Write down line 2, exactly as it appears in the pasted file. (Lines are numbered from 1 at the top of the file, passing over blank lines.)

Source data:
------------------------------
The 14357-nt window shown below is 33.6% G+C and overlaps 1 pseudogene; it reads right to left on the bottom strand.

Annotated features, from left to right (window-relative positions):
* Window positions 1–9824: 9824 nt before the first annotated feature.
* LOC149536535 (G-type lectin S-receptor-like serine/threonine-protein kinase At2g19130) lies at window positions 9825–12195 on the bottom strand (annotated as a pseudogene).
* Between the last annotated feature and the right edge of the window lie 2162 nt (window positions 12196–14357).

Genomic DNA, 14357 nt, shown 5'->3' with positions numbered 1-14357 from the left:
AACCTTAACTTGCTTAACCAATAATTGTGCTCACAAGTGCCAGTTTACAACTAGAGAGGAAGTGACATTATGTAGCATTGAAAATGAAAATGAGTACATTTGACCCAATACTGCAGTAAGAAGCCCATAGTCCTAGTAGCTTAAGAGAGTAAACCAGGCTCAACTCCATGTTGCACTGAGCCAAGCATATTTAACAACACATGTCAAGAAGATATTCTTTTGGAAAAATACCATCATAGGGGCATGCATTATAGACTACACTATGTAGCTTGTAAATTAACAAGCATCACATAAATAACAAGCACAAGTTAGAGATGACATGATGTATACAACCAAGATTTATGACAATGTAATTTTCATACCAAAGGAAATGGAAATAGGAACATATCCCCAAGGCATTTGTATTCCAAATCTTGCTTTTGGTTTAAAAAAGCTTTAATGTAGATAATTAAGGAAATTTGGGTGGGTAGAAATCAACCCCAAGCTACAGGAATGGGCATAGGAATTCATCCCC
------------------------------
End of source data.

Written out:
Annotated features, from left to right (window-relative positions):